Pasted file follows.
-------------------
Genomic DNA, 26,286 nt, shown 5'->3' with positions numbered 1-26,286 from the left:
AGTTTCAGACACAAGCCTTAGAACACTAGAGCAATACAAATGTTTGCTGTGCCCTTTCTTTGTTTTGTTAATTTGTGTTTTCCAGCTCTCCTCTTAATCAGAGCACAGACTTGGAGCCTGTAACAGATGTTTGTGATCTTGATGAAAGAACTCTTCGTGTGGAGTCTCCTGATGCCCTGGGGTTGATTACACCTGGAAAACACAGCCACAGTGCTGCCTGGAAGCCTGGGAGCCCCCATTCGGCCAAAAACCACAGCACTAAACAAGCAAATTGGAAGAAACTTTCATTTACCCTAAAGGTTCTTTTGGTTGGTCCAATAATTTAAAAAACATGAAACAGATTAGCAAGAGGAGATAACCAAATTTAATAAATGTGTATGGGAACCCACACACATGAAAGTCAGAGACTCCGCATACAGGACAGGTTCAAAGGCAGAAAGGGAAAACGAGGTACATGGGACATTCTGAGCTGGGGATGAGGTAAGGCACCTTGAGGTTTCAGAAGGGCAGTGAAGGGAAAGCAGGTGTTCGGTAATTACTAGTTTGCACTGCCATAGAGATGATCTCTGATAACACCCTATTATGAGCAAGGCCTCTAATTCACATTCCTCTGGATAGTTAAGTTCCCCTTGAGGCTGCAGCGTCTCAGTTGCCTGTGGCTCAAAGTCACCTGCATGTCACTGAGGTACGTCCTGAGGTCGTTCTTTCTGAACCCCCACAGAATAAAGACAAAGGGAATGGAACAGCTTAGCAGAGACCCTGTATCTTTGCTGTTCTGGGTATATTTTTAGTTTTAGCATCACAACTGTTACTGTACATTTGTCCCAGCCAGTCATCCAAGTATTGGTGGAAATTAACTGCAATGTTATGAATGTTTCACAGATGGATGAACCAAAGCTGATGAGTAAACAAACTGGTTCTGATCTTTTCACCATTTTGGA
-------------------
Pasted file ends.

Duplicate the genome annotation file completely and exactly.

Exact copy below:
Genomic DNA, 26,286 nt, shown 5'->3' with positions numbered 1-26,286 from the left:
AGTTTCAGACACAAGCCTTAGAACACTAGAGCAATACAAATGTTTGCTGTGCCCTTTCTTTGTTTTGTTAATTTGTGTTTTCCAGCTCTCCTCTTAATCAGAGCACAGACTTGGAGCCTGTAACAGATGTTTGTGATCTTGATGAAAGAACTCTTCGTGTGGAGTCTCCTGATGCCCTGGGGTTGATTACACCTGGAAAACACAGCCACAGTGCTGCCTGGAAGCCTGGGAGCCCCCATTCGGCCAAAAACCACAGCACTAAACAAGCAAATTGGAAGAAACTTTCATTTACCCTAAAGGTTCTTTTGGTTGGTCCAATAATTTAAAAAACATGAAACAGATTAGCAAGAGGAGATAACCAAATTTAATAAATGTGTATGGGAACCCACACACATGAAAGTCAGAGACTCCGCATACAGGACAGGTTCAAAGGCAGAAAGGGAAAACGAGGTACATGGGACATTCTGAGCTGGGGATGAGGTAAGGCACCTTGAGGTTTCAGAAGGGCAGTGAAGGGAAAGCAGGTGTTCGGTAATTACTAGTTTGCACTGCCATAGAGATGATCTCTGATAACACCCTATTATGAGCAAGGCCTCTAATTCACATTCCTCTGGATAGTTAAGTTCCCCTTGAGGCTGCAGCGTCTCAGTTGCCTGTGGCTCAAAGTCACCTGCATGTCACTGAGGTACGTCCTGAGGTCGTTCTTTCTGAACCCCCACAGAATAAAGACAAAGGGAATGGAACAGCTTAGCAGAGACCCTGTATCTTTGCTGTTCTGGGTATATTTTTAGTTTTAGCATCACAACTGTTACTGTACATTTGTCCCAGCCAGTCATCCAAGTATTGGTGGAAATTAACTGCAATGTTATGAATGTTTCACAGATGGATGAACCAAAGCTGATGAGTAAACAAACTGGTTCTGATCTTTTCACCATTTTGGA